MH370 captain 'deliberately evaded radar' during final moments of doomed flightAviation experts believe they may have solved the mystery of the disappearance of flight MH370, saying the 239 passengers and crew were the victims of a deliberate, criminal act carried out by the plane’s captain. The fate of the Boeing 777 has mystified investigators ever since it went missing en route from Kuala Lumpur to Beijing in 2014. However, a panel of experts assembled for the Australian TV programme 60 Minutes says the evidence suggests Captain Zaharie Amad Shah executed a careful series of manoeuvres to evade detection and ensure the plane disappeared in a remote location. Martin Dolan, former head of the Australia Transport Safety Bureau, who led the two-year search for the missing plane, said: “This was planned, this was deliberate, and it was done over an extended period of time.” The plane was presumed to have flown on autopilot before running out of fuel and plunging into the southern Indian Ocean. However, the wreckage has never been found and the search was suspended in January last year. The search for MH370 The panel suggested a more gradual descent could mean the search was concentrated in the wrong area and that the plane could still be found largely intact. Simon Hardy, a Boeing 777 instructor, said Captain Zaharie avoided detection by flying a careful course along the winding border between Malaysian and Thai air space, crossing in and out of radar cover on either side. “So both of the controllers aren’t bothered about this mysterious aircraft. Cause it’s, ‘Oh, it’s gone. It’s not in our space any more,’” he told the programme, which was broadcast on Sunday. Survey ship HMS Echo and a Lockheed P-3 Orion during the early days of the search in the southern Indian Ocean Credit: Press Association “If you were commissioning me to do this operation and try and make a 777 disappear, I would do exactly the same thing.” He also pointed out the Malaysian captain had made an unexplained turn to fly over his home town of Penang. “Somebody was looking out the window, It might be a long, emotional goodbye or a short, emotional goodbye to his home town,” he said. A modern mystery | Malaysia Airlines Flight 370 Larry Vance, a veteran air crash investigator, told the programme the public could be confident in a growing consensus about the plane’s final moments and that the pilot was intent on killing himself. “Unfortunately, he was killing everybody else on board, and he did it deliberately,” he added.


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Search for missing MH370 solves 19th-century British shipping mystery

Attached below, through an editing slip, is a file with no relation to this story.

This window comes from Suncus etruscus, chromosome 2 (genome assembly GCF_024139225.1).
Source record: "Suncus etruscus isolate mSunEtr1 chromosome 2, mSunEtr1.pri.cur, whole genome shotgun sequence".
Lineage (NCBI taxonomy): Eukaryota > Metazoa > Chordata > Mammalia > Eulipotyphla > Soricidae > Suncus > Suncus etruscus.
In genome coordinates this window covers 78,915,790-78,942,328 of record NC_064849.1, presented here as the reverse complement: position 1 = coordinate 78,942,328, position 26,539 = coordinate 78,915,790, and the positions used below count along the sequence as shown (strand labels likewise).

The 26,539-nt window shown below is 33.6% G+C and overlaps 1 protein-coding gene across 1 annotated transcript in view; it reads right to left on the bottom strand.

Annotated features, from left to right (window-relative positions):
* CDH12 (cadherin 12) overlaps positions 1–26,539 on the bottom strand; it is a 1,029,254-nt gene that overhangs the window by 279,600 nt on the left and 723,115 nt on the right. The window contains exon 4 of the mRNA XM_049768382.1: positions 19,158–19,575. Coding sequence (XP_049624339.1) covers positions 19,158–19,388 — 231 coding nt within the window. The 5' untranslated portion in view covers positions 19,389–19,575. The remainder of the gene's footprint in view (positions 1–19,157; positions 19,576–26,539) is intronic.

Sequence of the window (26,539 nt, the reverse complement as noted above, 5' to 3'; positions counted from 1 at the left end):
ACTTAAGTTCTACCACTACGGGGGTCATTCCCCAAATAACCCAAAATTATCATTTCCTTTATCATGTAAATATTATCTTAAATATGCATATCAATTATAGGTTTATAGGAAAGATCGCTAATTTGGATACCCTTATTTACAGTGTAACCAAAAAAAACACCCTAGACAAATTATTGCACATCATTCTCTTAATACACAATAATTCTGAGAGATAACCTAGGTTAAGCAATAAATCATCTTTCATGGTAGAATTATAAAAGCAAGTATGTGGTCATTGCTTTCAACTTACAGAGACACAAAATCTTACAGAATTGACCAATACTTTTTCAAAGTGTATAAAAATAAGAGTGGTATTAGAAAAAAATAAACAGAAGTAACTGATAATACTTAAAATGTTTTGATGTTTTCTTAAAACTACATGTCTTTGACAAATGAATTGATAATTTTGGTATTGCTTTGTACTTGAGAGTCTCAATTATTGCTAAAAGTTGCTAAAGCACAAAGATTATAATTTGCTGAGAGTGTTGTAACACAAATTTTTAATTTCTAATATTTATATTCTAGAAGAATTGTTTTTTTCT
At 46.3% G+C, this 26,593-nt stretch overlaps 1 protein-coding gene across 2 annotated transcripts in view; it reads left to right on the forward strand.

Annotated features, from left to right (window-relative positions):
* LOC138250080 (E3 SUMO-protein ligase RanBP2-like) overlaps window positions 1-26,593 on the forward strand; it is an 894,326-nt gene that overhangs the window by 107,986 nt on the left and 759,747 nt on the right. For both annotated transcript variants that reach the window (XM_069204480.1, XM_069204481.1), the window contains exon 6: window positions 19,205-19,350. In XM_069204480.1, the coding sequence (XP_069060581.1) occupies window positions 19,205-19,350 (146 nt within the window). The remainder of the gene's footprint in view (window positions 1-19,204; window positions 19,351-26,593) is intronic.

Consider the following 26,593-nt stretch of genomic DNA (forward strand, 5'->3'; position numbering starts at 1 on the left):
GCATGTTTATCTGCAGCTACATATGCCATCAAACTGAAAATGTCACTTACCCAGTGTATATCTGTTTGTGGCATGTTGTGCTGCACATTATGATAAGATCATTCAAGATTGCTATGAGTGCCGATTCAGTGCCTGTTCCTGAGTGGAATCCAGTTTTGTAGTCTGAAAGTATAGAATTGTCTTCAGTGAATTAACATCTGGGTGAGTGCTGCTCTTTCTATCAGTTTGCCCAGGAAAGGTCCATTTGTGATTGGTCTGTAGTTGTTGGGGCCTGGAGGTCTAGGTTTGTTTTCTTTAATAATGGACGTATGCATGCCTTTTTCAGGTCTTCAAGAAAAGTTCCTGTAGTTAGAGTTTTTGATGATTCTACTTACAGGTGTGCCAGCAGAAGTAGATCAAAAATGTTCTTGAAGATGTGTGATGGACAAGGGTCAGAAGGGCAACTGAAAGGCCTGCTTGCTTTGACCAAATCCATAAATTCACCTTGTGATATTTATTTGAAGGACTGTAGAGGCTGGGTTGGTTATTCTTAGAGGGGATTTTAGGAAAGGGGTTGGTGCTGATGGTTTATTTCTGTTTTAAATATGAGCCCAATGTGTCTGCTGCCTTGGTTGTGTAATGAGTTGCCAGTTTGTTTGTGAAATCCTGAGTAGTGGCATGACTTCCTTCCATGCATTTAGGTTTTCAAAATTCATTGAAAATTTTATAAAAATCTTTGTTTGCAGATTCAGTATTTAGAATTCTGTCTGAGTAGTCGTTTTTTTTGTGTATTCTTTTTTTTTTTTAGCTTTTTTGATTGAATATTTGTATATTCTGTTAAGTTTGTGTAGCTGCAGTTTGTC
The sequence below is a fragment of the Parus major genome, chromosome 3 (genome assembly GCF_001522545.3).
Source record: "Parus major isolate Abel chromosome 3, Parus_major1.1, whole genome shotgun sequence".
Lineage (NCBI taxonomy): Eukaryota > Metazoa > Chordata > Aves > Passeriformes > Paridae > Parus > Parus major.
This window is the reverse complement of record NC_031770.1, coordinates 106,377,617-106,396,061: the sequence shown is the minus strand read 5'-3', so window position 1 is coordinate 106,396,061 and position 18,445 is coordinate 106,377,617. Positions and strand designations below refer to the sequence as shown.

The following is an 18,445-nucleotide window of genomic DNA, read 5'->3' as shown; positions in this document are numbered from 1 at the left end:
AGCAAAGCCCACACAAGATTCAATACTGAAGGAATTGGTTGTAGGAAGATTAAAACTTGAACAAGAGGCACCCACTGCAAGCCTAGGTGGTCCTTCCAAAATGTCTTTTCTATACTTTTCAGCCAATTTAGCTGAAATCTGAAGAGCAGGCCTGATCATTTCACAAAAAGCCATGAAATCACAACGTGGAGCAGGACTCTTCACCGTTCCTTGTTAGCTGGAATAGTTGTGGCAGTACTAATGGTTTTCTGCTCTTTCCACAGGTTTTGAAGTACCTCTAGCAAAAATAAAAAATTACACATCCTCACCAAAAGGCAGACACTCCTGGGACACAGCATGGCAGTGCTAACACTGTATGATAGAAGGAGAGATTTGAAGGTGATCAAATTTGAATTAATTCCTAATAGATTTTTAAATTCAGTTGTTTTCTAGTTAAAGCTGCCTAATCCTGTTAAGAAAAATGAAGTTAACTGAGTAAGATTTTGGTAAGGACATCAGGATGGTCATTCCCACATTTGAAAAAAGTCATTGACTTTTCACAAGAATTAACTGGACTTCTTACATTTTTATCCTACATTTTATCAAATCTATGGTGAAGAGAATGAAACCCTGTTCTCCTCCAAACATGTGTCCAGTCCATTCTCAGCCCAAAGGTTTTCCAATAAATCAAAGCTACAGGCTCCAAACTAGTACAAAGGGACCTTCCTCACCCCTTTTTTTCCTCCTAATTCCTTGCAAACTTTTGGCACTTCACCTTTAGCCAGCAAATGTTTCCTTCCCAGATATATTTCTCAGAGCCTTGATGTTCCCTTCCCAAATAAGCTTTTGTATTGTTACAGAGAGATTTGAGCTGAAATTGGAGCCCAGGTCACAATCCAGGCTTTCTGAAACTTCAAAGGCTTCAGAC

Search for missing MH370 solves 19th-century British shipping mysteryTwo Victorian shipping mysteries may have been solved thanks to the £50 million search for the missing Malaysia Airlines flight MH370. While sonar devices have failed to pinpoint the wreckage of the Boeing 777 which disappeared with 239 people on board in March 2014, they have located a pair of shipwrecks on the Indian Ocean seabed. One is believed to be West Ridge, a 220-foot iron barque, built in Scotland, which was lost while carrying British coal to India in 1883, claiming the lives of 28 crew. It was found on December 19 2015, 12,000 feet below the surface, 1.500 miles off the west coast of Australia. The wreck was found lying upright and evidence uncovered by Australian archaeologists suggest that the vessel weight between 1,100 and 1,655 tons and had at least two decks. Sifting through the debris, scientists found a coal sample which, on further analysis, suggested that the ship was British. That information and the surviving anchors and metal fasteners enabled researchers to identify the West Ridge as the likeliest candidate. The search for MH370 Built in Glasgow in 1869 the 1,405 West Ridge’s dimensions appeared to match those of the wreck. However even if West Ridge is the most likely candidate, Dr Anderson did not rule out two other possibilities – Kooringa and Lake Ontario, which were lost in 1894 and 1897 respectively. Greater uncertainty surrounds the identity of a second wreck, a wooden ship which was found on May 19 2015 about 22 miles away from the iron wreck. Using shipping records, scientists have narrowed down the identity of the wooden ship – which weighed between 250 and 880 tons – to one of two vessels. One is the W.Gordon which sailing from Scotland to Australia in 1877 with 10 crew on board when it sank and the other Magdala, which was lost five years later during a voyage from Wales to Indonesia. “Most of the material widely scattered on the seabed consists of the remains of the coal cargo that had spilt out of the hull prior to it striking the seabed,” said Dr Ross Anderson, curator of maritime archaeology at the West Australian Museum. In brief | The disappearance of Flight MH370 “The evidence points to the ship sinking as a result of a catastrophic event such as explosion, which was common in the transport of coal cargoes.” Dr Anderson said more work – and funding – is needed before his team can be certain over the identity of the wrecks. “If it was a shipwreck that we could dive on … we’d be looking for any artefacts like ceramics or bottles or anything that could confirm providence,” Dr Anderson added. “These are the deepest wrecks so far located in the Indian Ocean, they’re some of the most remote shipwrecks in the world, so we try to maximize any information.”  The wrecks of two other trawlers, which were lost in the 20th century, were also found, but the Australian Transport Safety Bureau, which supervised the hunt for MH370 did not ask the museum carry out further research. When the sonar search first located the wreckage, it was briefly thought that the remnants of MH370 had been found. Hopes were dashed when high-resolution images showed that it was a ship rather than aircraft which had been discovered. The search for MH370 is continuing with Texas-based Ocean Infinity carrying out the work. The Malaysian government has promised to pay the company $20 million if it finds the plane or its black boxes.